Murder, sarcophagic conspiracy, family mystery.
I have parents. There is a dead body in the house discovered. They have dug a hole in the garden for it.
There is rice from the garden hole that was next to supplies next to the dead body, to disguise the function of the hole. The rice is in a jar now. Some of the edges are blackened and I’m not sure if they’re burnt or from exposure to the corpse.
We are back in the house. I am not there but I can see everything. I am an adult woman. An aunt. The man offers me grapes. The children will be home soon (from abroad) he says. He is doing carpentry. Asks the lady colleague/me to help pin down the long strip of wood he’s working on — the tool normally used for it was worn out in the last festival and he has the wood balanced on it. She/I hold the wood down, make conversation. He talks about ponying up some funds to buy tickets for the show. He hints that his children who are abroad will be back soon and performing. I grin. Oh that’s my turn to pony up. Yes. I am a white woman in farming/horse riding clothes, brown leather britches. I concede.
I see a bunch of grapes hanging , partially obscured by a calendar, outside the fridge. I realise someone else has been eating them. I realise to my horror the children have been hidden from view in the house all along. Caring for them must have been a nightmare. They have to be kept quiet and children inevitably fight, at that age. My brother doesn’t like green grapes, but this one is a purple bunch with some greens at the edges — those are the ones that have been removed. The children must be the ones snacking on them. This will reveal us. They cannot realise we are french by blood! The children will have to pretend they didn’t manage to pick up any foreign language (French?) in this supposed boarding school, the lie is too flimsy to hold. At best they look stupid. He freaks out. I cannot expose them, he cries. Murder is at stake here, the body is still in the garden.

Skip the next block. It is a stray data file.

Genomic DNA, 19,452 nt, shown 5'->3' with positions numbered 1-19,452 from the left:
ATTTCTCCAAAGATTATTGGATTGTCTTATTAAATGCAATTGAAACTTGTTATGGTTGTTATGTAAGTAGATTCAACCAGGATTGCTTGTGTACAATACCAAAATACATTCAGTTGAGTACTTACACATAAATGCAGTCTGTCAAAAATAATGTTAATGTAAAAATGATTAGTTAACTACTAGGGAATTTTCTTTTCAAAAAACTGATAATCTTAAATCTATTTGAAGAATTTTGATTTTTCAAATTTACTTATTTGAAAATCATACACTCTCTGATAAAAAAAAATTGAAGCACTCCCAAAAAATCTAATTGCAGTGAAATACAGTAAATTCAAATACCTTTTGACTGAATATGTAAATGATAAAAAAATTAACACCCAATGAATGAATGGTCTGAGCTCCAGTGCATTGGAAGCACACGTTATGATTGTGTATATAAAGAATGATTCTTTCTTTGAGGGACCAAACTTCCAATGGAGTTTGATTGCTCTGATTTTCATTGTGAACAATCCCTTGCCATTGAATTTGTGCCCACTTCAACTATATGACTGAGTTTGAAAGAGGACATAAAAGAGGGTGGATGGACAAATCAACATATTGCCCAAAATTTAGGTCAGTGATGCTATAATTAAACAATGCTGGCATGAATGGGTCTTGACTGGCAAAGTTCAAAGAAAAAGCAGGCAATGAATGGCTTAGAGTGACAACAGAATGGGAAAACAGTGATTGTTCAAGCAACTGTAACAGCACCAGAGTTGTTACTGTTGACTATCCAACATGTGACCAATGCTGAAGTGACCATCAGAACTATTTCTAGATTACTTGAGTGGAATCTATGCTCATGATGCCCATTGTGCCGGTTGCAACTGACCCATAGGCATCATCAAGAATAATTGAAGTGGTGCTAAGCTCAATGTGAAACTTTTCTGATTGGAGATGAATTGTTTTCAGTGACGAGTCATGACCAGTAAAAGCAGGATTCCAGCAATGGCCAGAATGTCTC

The body has been exhumed from the garden. I helped carry the dead weight in with him. I hold the bloated arm — the body has been soaked in water and is heavy. The body is separated into cardboard boxes by him. Packed back with different things. Some are to be reburied, better disguised. Others sent to separate bins.
One day, the rice is given to me in a jar. If hands like a bunch of grapes in there, touching some of the sides, doesn’t fill the jar the way rice should. The rice bothers me.
We go to a restaurant. It’s level is lower than the car level.
I stare at my jar with the blackened rice wondering how I will eat it. Corpse rice.
Birds, giant birds, are in the underground tunnel. L-shaped hole. They tunnel down and then a bit sideways, to nest away from sight. This woman patted the side of their solid bodies and left them alone.
A small part of me realises I don’t have to eat the rice, but it doesn’t occur to me to not keep it. This small part isn’t really voiced.